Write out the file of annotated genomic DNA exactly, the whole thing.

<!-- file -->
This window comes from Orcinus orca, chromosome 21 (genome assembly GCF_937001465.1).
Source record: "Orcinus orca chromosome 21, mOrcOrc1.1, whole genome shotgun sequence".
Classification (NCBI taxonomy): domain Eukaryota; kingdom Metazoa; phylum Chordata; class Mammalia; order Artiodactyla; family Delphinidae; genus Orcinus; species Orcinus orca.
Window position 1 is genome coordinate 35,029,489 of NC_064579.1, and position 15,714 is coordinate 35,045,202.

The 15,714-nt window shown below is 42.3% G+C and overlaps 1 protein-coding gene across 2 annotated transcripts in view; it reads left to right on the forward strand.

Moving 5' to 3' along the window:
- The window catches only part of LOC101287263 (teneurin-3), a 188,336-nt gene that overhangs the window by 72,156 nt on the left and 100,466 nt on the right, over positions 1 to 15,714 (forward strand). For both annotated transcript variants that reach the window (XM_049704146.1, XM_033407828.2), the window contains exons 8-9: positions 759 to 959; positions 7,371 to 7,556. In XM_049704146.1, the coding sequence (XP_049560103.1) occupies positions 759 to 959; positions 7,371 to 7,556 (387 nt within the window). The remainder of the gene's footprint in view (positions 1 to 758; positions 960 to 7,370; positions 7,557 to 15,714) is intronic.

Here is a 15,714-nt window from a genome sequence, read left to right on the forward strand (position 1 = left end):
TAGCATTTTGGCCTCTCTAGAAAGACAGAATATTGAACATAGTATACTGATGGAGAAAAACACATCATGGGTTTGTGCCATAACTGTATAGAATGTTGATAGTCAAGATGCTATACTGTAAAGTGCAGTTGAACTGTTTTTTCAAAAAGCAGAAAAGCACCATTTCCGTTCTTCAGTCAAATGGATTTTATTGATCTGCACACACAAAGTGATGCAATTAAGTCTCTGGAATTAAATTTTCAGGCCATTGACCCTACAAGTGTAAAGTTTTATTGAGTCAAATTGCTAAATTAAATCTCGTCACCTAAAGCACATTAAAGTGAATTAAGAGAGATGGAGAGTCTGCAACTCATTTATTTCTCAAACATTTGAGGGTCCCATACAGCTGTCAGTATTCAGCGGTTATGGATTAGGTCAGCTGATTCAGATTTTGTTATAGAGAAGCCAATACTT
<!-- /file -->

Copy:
This window comes from Orcinus orca, chromosome 21 (genome assembly GCF_937001465.1).
Source record: "Orcinus orca chromosome 21, mOrcOrc1.1, whole genome shotgun sequence".
Classification (NCBI taxonomy): domain Eukaryota; kingdom Metazoa; phylum Chordata; class Mammalia; order Artiodactyla; family Delphinidae; genus Orcinus; species Orcinus orca.
Window position 1 is genome coordinate 35,029,489 of NC_064579.1, and position 15,714 is coordinate 35,045,202.

The 15,714-nt window shown below is 42.3% G+C and overlaps 1 protein-coding gene across 2 annotated transcripts in view; it reads left to right on the forward strand.

Moving 5' to 3' along the window:
- The window catches only part of LOC101287263 (teneurin-3), a 188,336-nt gene that overhangs the window by 72,156 nt on the left and 100,466 nt on the right, over positions 1 to 15,714 (forward strand). For both annotated transcript variants that reach the window (XM_049704146.1, XM_033407828.2), the window contains exons 8-9: positions 759 to 959; positions 7,371 to 7,556. In XM_049704146.1, the coding sequence (XP_049560103.1) occupies positions 759 to 959; positions 7,371 to 7,556 (387 nt within the window). The remainder of the gene's footprint in view (positions 1 to 758; positions 960 to 7,370; positions 7,557 to 15,714) is intronic.

Here is a 15,714-nt window from a genome sequence, read left to right on the forward strand (position 1 = left end):
TAGCATTTTGGCCTCTCTAGAAAGACAGAATATTGAACATAGTATACTGATGGAGAAAAACACATCATGGGTTTGTGCCATAACTGTATAGAATGTTGATAGTCAAGATGCTATACTGTAAAGTGCAGTTGAACTGTTTTTTCAAAAAGCAGAAAAGCACCATTTCCGTTCTTCAGTCAAATGGATTTTATTGATCTGCACACACAAAGTGATGCAATTAAGTCTCTGGAATTAAATTTTCAGGCCATTGACCCTACAAGTGTAAAGTTTTATTGAGTCAAATTGCTAAATTAAATCTCGTCACCTAAAGCACATTAAAGTGAATTAAGAGAGATGGAGAGTCTGCAACTCATTTATTTCTCAAACATTTGAGGGTCCCATACAGCTGTCAGTATTCAGCGGTTATGGATTAGGTCAGCTGATTCAGATTTTGTTATAGAGAAGCCAATACTT